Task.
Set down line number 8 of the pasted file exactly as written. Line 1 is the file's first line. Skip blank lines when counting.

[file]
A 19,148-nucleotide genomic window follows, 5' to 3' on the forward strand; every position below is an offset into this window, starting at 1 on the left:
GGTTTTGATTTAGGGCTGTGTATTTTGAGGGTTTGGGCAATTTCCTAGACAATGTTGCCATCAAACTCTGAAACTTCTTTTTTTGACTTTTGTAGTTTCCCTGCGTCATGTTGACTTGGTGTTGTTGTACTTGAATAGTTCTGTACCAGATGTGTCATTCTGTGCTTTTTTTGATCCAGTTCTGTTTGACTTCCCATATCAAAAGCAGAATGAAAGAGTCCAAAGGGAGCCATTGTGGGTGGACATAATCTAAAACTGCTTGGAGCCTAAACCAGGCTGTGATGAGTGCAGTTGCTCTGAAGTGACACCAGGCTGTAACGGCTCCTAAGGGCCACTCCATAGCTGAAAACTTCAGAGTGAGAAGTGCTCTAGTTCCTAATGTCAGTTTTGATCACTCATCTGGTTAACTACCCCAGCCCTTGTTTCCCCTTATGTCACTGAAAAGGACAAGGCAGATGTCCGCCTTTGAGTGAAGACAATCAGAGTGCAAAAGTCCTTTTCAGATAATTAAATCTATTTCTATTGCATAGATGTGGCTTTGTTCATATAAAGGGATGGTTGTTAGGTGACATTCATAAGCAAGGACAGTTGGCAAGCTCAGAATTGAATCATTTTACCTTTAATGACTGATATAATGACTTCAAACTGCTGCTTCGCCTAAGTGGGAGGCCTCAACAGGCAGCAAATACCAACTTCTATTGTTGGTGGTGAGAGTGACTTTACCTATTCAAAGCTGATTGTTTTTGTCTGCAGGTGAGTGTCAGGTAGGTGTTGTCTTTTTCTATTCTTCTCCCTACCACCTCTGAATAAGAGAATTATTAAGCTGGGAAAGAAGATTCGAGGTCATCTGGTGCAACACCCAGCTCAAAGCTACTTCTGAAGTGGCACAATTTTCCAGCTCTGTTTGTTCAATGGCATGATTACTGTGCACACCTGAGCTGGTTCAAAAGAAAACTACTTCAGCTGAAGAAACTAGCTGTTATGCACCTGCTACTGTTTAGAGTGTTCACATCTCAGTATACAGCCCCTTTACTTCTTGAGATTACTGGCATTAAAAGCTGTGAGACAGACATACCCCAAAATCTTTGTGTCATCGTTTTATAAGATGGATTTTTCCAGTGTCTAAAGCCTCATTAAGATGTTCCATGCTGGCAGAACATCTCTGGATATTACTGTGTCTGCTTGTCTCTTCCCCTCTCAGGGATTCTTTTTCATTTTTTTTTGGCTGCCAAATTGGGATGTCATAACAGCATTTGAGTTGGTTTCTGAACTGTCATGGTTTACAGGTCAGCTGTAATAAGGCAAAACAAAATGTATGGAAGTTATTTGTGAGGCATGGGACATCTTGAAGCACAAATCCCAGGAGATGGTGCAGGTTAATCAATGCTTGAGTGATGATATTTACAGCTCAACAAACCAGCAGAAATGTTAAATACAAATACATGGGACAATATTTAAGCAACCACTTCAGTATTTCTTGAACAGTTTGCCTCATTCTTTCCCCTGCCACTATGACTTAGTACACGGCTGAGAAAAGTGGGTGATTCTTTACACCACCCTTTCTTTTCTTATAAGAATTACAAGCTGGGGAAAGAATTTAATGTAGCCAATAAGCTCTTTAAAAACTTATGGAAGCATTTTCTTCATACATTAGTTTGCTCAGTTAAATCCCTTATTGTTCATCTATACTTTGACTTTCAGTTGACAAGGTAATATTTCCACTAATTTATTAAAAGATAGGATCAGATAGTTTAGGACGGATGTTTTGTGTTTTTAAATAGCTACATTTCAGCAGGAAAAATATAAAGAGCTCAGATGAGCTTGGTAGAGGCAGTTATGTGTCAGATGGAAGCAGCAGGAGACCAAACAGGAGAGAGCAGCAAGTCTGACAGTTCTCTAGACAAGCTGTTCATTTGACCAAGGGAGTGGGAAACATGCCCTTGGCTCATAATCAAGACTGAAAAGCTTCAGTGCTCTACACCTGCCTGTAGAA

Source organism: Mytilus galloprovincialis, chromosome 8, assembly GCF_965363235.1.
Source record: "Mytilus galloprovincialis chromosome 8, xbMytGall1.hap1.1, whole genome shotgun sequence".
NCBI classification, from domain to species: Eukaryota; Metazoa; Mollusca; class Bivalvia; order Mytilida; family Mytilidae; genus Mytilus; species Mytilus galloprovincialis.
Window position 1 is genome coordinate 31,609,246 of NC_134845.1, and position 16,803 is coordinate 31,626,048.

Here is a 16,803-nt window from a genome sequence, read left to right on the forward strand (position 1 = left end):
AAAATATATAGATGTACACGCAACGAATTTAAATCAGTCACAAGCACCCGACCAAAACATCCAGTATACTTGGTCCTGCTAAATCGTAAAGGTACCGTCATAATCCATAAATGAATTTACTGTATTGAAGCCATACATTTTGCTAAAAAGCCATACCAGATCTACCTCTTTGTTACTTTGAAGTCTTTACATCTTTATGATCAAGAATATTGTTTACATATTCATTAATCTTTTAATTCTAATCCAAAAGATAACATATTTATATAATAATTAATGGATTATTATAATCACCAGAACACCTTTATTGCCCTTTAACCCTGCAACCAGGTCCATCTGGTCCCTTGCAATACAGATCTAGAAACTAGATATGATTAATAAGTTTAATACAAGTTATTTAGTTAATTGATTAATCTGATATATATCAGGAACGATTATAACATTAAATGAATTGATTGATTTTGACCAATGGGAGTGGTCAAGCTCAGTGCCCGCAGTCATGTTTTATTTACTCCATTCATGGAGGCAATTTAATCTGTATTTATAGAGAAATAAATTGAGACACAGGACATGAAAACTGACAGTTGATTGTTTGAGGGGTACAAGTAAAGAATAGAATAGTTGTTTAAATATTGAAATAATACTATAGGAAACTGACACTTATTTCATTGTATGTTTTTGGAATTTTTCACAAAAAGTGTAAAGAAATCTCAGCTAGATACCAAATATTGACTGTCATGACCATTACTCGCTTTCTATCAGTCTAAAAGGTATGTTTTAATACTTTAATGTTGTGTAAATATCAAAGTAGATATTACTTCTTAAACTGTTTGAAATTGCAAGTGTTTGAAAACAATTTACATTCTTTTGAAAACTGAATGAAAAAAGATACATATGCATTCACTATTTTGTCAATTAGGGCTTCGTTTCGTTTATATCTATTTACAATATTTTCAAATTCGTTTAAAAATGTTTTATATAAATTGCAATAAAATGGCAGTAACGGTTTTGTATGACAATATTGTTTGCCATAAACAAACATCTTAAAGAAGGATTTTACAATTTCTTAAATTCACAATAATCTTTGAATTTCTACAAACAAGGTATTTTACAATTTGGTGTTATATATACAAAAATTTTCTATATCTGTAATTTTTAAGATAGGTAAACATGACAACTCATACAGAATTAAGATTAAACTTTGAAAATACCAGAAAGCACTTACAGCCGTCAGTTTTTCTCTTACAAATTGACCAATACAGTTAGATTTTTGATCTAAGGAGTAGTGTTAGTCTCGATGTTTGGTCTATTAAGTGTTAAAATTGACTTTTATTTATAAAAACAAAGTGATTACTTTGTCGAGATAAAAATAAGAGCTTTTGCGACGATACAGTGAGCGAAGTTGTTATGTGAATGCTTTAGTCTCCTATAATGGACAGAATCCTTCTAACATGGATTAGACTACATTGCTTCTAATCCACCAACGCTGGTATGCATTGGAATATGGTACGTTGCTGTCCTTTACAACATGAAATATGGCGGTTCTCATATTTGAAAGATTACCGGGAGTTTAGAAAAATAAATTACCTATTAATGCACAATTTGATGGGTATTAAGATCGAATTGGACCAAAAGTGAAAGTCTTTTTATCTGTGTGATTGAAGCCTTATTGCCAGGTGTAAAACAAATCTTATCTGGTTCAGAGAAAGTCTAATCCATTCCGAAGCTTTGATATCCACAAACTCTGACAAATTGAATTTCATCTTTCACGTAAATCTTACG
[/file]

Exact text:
AAAATATATAGATGTACACGCAACGAATTTAAATCAGTCACAAGCACCCGACCAAAACATCCAGTATACTTGGTCCTGCTAAATCGTAAAGGTACCGTCATAATCCATAAATGAATTTACTGTATTGAAGCCATACATTTTGCTAAAAAGCCATACCAGATCTACCTCTTTGTTACTTTGAAGTCTTTACATCTTTATGATCAAGAATATTGTTTACATATTCATTAATCTTTTAATTCTAATCCAAAAGATAACATATTTATATAATAATTAATGGATTATTATAATCACCAGAACACCTTTATTGCCCTTTAACCCTGCAACCAGGTCCATCTGGTCCCTTGCAATACAGATCTAGAAACTAGATATGATTAATAAGTTTAATACAAGTTATTTAGTTAATTGATTAATCTGATATATATCAGGAACGATTATAACATTAAATGAATTGATTGATTTTGACCAATGGGAGTGGTCAAGCTCAGTGCCCGCAGTCATGTTTTATTTACTCCATTCATGGAGGCAATTTAATCTGTATTTATAGAGAAATAAATTGAGACACAGGACATGAAAACTGACAGTTGATTGTTTGAGGGGTACAAGTAAAGAATAGAATAGTTGTTTAAATATTGAAATAATACTATAGGAAACTGACACTTATTTCATTGTATGTTTTTGGAATTTTTCACAAAAAGTGTAAAGAAATCTCAGCTAGATACCAAATATTGACTGTCATGACCATTACTCGCTTTCTATCAGTCTAAAAGGTATGTTTTAATACTTTAATGTTGTGTAAATATCAAAGTAGATATTACTTCTTAAACTGTTTGAAATTGCAAGTGTTTGAAAACAATTTACATTCTTTTGAAAACTGAATGAAAAAAGATACATATGCATTCACTATTTTGTCAATTAGGGCTTCGTTTCGTTTATATCTATTTACAATATTTTCAAATTCGTTTAAAAATGTTTTATATAAATTGCAATAAAATGGCAGTAACGGTTTTGTATGACAATATTGTTTGCCATAAACAAACATCTTAAAGAAGGATTTTACAATTTCTTAAATTCACAATAATCTTTGAATTTCTACAAACAAGGTATTTTACAATTTGGTGTTATATATACAAAAATTTTCTATATCTGTAATTTTTAAGATAGGTAAACATGACAACTCATACAGAATTAAGATTAAACTTTGAAAATACCAGAAAGCACTTACAGCCGTCAGTTTTTCTCTTACAAATTGACCAATACAGTTAGATTTTTGATCTAAGGAGTAGTGTTAGTCTCGATGTTTGGTCTATTAAGTGTTAAAATTGACTTTTATTTATAAAAACAAAGTGATTACTTTGTCGAGATAAAAATAAGAGCTTTTGCGACGATACAGTGAGCGAAGTTGTTATGTGAATGCTTTAGTCTCCTATAATGGACAGAATCCTTCTAACATGGATTAGACTACATTGCTTCTAATCCACCAACGCTGGTATGCATTGGAATATGGTACGTTGCTGTCCTTTACAACATGAAATATGGCGGTTCTCATATTTGAAAGATTACCGGGAGTTTAGAAAAATAAATTACCTATTAATGCACAATTTGATGGGTATTAAGATCGAATTGGACCAAAAGTGAAAGTCTTTTTATCTGTGTGATTGAAGCCTTATTGCCAGGTGTAAAACAAATCTTATCTGGTTCAGAGAAAGTCTAATCCATTCCGAAGCTTTGATATCCACAAACTCTGACAAATTGAATTTCATCTTTCACGTAAATCTTACG